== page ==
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What families should know about congenital heart defects
February 22, 2023
Closeup of baby's hands holding heart toy

    One of the most exciting milestones for expecting parents is seeing or hearing the beating of their baby’s heart in utero. This usually occurs during an initial obstetrical screening ultrasound at six weeks gestation. This initial ultrasound won’t be the last. Your obstetrician will closely monitor your baby’s development, especially their heart throughout pregnancy.

    What are congenital heart defects?

    This attention to your baby’s heart is because congenital heart defects, or problems with the structure or development of the heart, are the most common type of birth defect across the world. They impact one in every 100 babies in the U.S. – or about 800 babies in Virginia each year. The good news is there is state of the art care available for congenital cardiac disorders right here in Richmond through a unique collaboration between CHoR and UVA Children’s.

    “A heart defect isn’t something any parent plans for, but the collaboration allows us to accurately diagnose the vast majority of these defects in utero, affording the parents and the care team the opportunity to make the best and safest decisions on a number of issues,” said Dr. Chris Snyder, chief of pediatric cardiology. “This early diagnosis will help answer many questions. Where should baby be delivered? Will the baby need extra support? Will the cardiac team need to provide emergent care or surgery? All of these decisions can be made weeks to months prior to delivery, assuring safety for the mother and baby, and giving that child the best opportunity to grow into a healthy, happy adult.”

    How are congenital heart defects diagnosed?

    Diagnosing a congenital heart defect before a baby is born is done through advanced ultrasound imaging with a fetal cardiologist. This test, which uses sound waves, is harmless to both mother and baby, and readily available.

    Sometimes, heart defects aren’t identified until symptoms appear later. In babies, this may be an abnormal noise or murmur when a doctor listens to their heart, or result in rapid breathing, difficulty feeding or a bluish hue to the skin. Older kids may notice chest pain, passing out or trouble keeping up with peers during exercise, or a racing heart while at rest.

    What treatment options are available for infants and kids with congenital heart defects?

    Treatment varies depending on the type and severity of the condition.

    • Medications can help moderate fluid and heart rhythm, either on their own or in combination with a procedure. This approach is generally used for many of our newborns with congenital heart disorders until they’re healthy enough to receive the surgical or other interventional treatment necessary.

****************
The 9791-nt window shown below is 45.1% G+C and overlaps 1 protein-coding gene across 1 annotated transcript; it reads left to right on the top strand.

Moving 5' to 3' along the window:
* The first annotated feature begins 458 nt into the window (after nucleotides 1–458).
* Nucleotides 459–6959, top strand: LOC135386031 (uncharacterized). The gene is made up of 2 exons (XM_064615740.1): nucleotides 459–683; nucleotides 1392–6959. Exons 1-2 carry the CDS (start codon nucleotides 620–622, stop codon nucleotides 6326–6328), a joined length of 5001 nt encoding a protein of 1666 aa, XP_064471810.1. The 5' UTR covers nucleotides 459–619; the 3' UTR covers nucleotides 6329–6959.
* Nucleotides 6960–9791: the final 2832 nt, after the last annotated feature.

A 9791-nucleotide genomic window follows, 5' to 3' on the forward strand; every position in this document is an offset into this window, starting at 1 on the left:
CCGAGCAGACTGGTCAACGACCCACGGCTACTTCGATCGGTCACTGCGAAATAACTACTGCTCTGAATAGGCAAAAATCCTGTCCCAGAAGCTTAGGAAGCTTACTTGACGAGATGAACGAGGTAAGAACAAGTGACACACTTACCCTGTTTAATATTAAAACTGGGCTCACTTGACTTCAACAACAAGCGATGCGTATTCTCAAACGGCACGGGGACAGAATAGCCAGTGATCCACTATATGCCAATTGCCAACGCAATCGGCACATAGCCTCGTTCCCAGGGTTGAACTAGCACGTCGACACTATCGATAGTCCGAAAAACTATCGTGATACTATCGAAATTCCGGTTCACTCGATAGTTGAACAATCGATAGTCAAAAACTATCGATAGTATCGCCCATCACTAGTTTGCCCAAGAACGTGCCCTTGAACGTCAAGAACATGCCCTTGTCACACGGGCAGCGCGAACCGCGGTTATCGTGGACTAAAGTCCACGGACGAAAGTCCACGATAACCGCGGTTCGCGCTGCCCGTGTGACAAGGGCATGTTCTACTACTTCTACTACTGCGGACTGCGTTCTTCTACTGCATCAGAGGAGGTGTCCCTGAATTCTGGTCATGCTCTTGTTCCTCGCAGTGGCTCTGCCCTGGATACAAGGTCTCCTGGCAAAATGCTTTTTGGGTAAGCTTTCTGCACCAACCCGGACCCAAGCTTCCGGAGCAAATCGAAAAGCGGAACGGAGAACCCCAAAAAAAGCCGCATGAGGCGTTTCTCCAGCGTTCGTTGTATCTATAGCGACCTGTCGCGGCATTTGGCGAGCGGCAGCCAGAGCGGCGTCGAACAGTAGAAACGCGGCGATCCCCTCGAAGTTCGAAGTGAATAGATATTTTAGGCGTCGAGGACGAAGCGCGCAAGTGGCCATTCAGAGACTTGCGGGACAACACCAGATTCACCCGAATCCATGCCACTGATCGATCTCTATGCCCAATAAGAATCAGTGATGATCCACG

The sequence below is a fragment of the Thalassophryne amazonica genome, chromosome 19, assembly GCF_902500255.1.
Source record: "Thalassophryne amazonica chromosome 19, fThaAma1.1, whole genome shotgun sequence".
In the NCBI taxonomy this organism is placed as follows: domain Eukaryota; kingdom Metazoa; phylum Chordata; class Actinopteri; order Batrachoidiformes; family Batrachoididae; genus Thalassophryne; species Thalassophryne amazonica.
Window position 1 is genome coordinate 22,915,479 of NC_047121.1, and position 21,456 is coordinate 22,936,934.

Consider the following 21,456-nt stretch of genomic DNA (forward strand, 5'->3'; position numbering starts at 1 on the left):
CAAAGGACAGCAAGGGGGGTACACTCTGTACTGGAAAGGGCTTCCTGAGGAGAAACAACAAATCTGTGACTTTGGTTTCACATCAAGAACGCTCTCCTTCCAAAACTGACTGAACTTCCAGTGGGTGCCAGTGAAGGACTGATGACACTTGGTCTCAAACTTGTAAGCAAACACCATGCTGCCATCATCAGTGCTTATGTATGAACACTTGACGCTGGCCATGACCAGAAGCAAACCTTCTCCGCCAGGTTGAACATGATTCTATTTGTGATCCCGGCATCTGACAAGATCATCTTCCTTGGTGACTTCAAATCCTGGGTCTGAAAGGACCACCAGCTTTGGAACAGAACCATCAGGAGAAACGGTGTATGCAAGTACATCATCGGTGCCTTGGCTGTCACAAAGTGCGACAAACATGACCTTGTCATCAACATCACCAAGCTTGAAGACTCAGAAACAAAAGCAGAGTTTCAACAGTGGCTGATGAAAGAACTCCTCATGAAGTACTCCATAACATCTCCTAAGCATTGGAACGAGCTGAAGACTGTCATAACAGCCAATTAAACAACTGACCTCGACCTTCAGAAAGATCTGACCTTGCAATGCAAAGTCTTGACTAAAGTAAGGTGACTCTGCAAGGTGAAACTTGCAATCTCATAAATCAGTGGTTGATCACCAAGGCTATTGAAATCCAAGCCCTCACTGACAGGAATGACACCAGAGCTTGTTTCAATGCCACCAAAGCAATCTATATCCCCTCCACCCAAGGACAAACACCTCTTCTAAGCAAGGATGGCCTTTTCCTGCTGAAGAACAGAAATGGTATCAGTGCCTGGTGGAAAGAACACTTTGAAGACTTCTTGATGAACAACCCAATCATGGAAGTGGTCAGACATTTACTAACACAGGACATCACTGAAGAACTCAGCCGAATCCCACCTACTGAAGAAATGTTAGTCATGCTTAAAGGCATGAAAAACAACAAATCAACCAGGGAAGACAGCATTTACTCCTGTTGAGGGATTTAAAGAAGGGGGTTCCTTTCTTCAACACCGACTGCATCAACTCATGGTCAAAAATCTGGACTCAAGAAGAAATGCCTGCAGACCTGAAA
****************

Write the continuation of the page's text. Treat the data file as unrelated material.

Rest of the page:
• Cardiac catheterization is a minimally invasive procedure that involves placing a long, thin tube into a vein or artery in the leg or arm to access the heart. It’s used to diagnose a variety of cardiac issues. Many heart conditions, like Logan’s arrhythmia, can also be treated using this approach, without the need for open-heart surgery.
    • Surgery within the first year of life is the best or only treatment option for about half of the babies with complex heart conditions. While it can be scary and overwhelming for families, this is where pre-delivery screening, conversations and planning can be really helpful. It’s also comforting to know that the vast majority of babies who require surgery for congenital cardiac disorders do very well. Genesis’ journey from diagnosis through surgery and recovery is a great example.

    A collaborative approach to congenital heart surgery in Virginia

    Families in Virginia have another reason to be reassured thanks to the collaboration between CHoR and UVA Children’s to provide local access to the best congenital heart surgery and care. The goal of the collaboration is to allow families to stay close to home while their child receives outstanding care, be it hospitalization, catheterization, rhythm treatment or surgery done by the most experienced pediatric cardiac teams. Expert follow-up care is also convenient and coordinated.

    Learn about the types of congenital heart defects.

    See the many ways our heart team cares for kids of all ages, often meeting families before their babies are born to develop a plan for a healthy future.

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